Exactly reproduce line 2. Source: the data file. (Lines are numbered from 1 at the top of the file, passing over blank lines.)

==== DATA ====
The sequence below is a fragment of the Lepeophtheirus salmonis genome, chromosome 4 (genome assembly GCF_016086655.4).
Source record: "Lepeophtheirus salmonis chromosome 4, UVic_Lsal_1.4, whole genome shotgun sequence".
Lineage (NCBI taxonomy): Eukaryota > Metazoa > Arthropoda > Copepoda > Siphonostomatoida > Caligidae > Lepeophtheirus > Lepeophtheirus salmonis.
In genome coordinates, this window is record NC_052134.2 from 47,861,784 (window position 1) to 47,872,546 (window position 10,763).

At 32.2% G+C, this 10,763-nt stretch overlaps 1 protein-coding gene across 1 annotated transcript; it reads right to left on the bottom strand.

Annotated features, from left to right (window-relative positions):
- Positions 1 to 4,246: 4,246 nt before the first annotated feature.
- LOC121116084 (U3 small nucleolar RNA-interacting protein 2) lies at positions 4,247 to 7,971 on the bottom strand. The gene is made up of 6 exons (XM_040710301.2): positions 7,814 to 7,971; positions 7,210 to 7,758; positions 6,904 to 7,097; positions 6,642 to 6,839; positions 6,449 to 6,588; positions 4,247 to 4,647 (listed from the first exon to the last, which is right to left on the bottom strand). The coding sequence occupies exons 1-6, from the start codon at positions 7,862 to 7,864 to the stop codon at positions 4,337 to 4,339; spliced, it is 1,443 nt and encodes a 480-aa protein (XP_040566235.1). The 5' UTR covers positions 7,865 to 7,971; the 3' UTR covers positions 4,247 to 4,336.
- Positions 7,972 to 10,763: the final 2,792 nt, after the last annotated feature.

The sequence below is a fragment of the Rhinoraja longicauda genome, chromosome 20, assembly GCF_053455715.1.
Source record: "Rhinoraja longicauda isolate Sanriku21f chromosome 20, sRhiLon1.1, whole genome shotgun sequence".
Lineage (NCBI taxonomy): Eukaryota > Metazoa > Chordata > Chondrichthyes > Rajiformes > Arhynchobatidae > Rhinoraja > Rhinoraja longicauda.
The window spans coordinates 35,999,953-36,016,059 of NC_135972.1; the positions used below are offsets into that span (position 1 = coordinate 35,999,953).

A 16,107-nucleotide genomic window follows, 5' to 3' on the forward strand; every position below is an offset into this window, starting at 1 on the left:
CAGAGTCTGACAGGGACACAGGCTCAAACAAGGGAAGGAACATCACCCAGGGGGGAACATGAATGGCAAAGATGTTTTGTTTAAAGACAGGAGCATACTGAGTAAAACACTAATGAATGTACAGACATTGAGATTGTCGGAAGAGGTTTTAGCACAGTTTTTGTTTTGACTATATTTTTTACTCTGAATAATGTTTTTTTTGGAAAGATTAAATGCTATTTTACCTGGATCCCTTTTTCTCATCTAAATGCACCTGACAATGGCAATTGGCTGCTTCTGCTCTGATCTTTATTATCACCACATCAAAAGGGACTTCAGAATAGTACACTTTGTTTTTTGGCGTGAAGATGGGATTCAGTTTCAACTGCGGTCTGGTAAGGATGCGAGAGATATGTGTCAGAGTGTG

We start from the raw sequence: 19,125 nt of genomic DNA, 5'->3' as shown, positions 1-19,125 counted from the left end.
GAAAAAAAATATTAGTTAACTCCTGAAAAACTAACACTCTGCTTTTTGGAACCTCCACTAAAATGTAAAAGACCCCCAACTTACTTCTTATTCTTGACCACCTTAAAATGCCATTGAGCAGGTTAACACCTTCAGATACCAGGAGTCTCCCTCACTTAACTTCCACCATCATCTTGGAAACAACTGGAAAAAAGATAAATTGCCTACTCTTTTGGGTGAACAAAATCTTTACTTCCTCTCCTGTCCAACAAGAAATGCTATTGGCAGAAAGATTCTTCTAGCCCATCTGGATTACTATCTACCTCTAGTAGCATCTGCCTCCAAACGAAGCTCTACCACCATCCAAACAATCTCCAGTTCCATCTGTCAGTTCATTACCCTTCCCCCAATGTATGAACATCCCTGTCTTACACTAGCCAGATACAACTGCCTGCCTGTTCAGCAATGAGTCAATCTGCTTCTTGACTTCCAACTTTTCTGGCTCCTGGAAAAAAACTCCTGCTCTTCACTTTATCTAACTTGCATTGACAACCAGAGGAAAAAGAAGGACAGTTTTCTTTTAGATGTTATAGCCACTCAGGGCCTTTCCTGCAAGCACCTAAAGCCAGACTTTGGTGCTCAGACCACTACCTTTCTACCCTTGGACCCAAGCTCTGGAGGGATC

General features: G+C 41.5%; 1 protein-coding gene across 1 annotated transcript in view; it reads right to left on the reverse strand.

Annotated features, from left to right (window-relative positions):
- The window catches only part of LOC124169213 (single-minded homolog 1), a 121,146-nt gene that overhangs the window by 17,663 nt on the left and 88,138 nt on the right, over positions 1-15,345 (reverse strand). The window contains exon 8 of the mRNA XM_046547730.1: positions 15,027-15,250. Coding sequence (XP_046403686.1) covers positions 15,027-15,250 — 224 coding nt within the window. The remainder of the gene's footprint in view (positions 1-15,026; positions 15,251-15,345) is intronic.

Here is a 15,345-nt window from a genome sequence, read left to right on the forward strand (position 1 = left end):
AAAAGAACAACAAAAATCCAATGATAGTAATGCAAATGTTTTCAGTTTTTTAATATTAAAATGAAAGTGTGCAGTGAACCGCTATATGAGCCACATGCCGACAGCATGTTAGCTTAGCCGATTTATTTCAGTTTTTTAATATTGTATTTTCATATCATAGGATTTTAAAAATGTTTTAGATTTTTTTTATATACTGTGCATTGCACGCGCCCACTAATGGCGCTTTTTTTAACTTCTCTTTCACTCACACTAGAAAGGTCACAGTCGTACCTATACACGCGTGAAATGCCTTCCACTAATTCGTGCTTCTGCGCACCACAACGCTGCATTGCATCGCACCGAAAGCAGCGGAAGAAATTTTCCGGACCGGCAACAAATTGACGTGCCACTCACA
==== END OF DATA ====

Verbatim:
Source record: "Lepeophtheirus salmonis chromosome 4, UVic_Lsal_1.4, whole genome shotgun sequence".